Concerning stETH Liquidity
Financial protocols need stETH to be liquid to be accepted as quality collateral. When beacon chain withdrawals are enabled, stETH's liquidity is ensured by the fact it's possible to unstake and withdraw it with a slight delay. Right now it's not the case, but stETH is very liquid because the liquidity is incentivized. The incentives will keep on being provided at least until the Merge and withdrawals are enabled, which is expected to happen in less than a year. Even without incentives, there's some credible desire to a) MM with stETH b) do a time-based arbitrage for stETH. It's very hard to predict what that desire would be organically (incentives add a lot of noise to the market data) but different ad-hoc mental models for the market all converge on significant support at a 5-25% discount.
How liquid is stETH?
To be good collateral (e.g. for Maker or AAVE), an asset needs to be liquid. When beacon chain withdrawals are enabled and stETH is in its final form, its liquidity is ensured by the fact that a user can unstake stETH and get ETH in return.
It's not a fast process - from 27 hours to months depending on how crowded is beacon chain exit queue. But it enables a time-based arbitrage strategy, where an arbitrager buys stETH with ETH cheaper than 1 to 1 and withdraws ETH in profit to themselves. That will ensure significant demand for stETH when it's discounted, and the larger the discount - the larger the demand. In that setting stETH is almost as liquid as ETH itself; potentially it can be even more liquid.
Beacon chain withdrawals are not enabled now and will not be enabled for quite some time, though: Q1 2022 is the earliest realistic option. Until that happens, stETH is a more risky asset. Time-based arbitrage is still possible, but not over a period of days - it'll be a yet unknown number of months until withdrawals are enabled. There's not a lot of trading activity going on with stETH so far, so trading fees are pretty small. Market making on stETH (including providing liquidity on Curve) at this point is somewhat risky and not all that rewarding.
Still, the stETH:ETH pair is the biggest pool on Curve with over $1.5b in liquidity, which makes stETH one of the most liquid tokens in crypto. You need to trade 175000 ETH to stETH or vice versa (more than $200m) to move the price 2%. The reason for that is that the pool is incentivized. There are CRV rewards and LDO rewards that people who are providing liquidity for a stETH:ETH pool can receive by staking their LP shares in the Curve gauge. Lido is incentivizing the pool by monthly governance decisions: e.g. this month 0.375% of total LDO supply, which amounts to $9m or over 3500 ETH at the time of writing, was allocated to the gauge.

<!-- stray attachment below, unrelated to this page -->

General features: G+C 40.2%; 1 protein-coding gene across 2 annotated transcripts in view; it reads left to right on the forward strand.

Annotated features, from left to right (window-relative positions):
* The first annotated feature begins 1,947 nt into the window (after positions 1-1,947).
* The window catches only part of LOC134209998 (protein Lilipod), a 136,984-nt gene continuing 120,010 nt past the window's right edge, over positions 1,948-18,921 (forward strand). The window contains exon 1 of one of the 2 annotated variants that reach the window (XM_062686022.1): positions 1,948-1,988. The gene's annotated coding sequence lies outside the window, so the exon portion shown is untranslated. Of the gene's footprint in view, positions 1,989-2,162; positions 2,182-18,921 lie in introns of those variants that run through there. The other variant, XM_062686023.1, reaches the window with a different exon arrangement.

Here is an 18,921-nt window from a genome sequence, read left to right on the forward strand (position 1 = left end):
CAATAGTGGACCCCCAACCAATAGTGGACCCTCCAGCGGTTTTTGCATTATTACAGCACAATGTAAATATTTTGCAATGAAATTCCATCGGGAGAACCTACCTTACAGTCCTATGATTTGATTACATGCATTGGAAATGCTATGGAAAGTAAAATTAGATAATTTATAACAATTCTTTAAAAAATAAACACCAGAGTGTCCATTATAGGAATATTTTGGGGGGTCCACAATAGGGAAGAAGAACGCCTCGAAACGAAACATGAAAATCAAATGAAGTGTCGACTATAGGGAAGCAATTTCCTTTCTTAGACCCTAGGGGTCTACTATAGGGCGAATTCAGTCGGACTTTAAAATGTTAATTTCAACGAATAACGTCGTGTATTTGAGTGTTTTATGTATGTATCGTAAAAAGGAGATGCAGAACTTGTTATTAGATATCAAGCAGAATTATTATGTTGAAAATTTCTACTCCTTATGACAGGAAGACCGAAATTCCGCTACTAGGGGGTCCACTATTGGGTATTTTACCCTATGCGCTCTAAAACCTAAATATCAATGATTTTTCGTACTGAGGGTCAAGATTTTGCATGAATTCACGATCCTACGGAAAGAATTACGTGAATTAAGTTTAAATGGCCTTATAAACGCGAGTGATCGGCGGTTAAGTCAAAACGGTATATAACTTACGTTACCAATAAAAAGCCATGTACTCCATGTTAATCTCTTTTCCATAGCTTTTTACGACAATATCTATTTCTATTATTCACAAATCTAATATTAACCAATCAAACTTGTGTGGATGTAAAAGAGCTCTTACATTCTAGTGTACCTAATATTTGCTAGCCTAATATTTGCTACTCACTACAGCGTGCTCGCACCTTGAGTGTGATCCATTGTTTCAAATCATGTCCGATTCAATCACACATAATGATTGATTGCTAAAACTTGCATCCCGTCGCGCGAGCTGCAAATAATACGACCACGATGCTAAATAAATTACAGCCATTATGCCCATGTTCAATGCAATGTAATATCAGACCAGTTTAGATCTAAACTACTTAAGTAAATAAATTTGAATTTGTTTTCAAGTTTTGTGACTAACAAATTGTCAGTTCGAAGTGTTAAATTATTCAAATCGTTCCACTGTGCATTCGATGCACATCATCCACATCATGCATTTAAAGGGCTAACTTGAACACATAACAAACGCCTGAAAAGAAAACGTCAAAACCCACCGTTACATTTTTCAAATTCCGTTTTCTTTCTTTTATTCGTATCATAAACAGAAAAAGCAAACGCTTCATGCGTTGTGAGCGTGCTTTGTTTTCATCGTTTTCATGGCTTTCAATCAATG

Lido has been gradually reducing the allocation to incentivize the Curve pool in LDO terms (from 5m LDO for the first 3 months to 4800k to 3750k on the last one) but it is committed to incentivizing the pool for at least 8 more months, and for a good reason that will stay valid until the withdrawals are enabled. Lido's got a lot of undistributed LDO in its treasury and it stands to reason the rewards on stETH:ETH liquidity will continue for quite some time. stETH's liquidity is arguably the most important feature of that liquid staking token. That pool is also incentivized by the CRV token, which is allocated weekly to gauge according to Curve governance. That part of rewards is historically secondary to LDO rewards.
There is a negative correlation between a farm's risk and a farm's APR. The safer the incentivized pool (as perceived by the market, at least), the more crowded it gets until APR gets at parity with other options of similar risk. Current ETH:stETH pool APR is around 11 to 13%. Going by that logic, the market is currently considering stETH:ETH pool quite safe. Historically the rewards were much higher compared to the pool size (around 40% APR territory for quite some time) but with overall DeFI yields going lower with time and growing confidence in Lido as the liquid staking solution.
Even without incentives (which Lido is committed to continuing for a long time), there's some credible desire to a) MM with stETH b) do a time-based arbitrage for stETH. There's no hard data on what that desire would be organically (incentives add a lot of noise to what can be seen in a wild) but there are some reasonable models to gauge what that demand and that support could be.
Monetsupply's risk-return model
Monetsupply made an article on stETH as a treasury building block. The model boils down to comparing stETH to a bond with an uncertain maturity rate and pricing it like a bond.
Let’s give an example:
- stETH is earning 8% per year in validator rewards
- An equivalently risky ETH investment is expected to earn 10% per year
- ETH2 upgrade is expected to be live in 1 year
- stETH value in 1 year = 1.08 ETH ETH alternative value in 1 year = 1.1 ETH stETH discount = 1.8%
In these circumstances, we’d expect the fair market value of stETH to settle around 1.8% below face value (roughly 1.08 divided by 1.1). Any widening in the interest rate spread between stETH and ETH in defi will lead to an increasing price discount. This also applies to changes in users’ perception of risk, which is expressed via higher expected yields.
Unlike most other bonds, stETH has an uncertain future redemption date — this depends on when the ETH2 upgrade is ready. Taking the same example above, but assuming an additional 6 month delay to the merge, we can see that longer duration also leads to a larger price discount.
- stETH value in 18 months = 1.122 ETH
- ETH alternative value in 18 months = 1.154
- ETH stETH discount = 2.7%
stETH risk is difficult to evaluate, but it's presumably lower than many productive ETH kinds of product.
stETH has traded very close to par value for its entire history. This makes sense when we look at the factors above — generally, stETH earns a much higher yield than comparably risky ETH investments, which has led to consistent inflows that close any price discounts. And while stETH is sensitive to shifting duration, this means that the potential for price discounts should drop steadily as the expected merge date draws closer.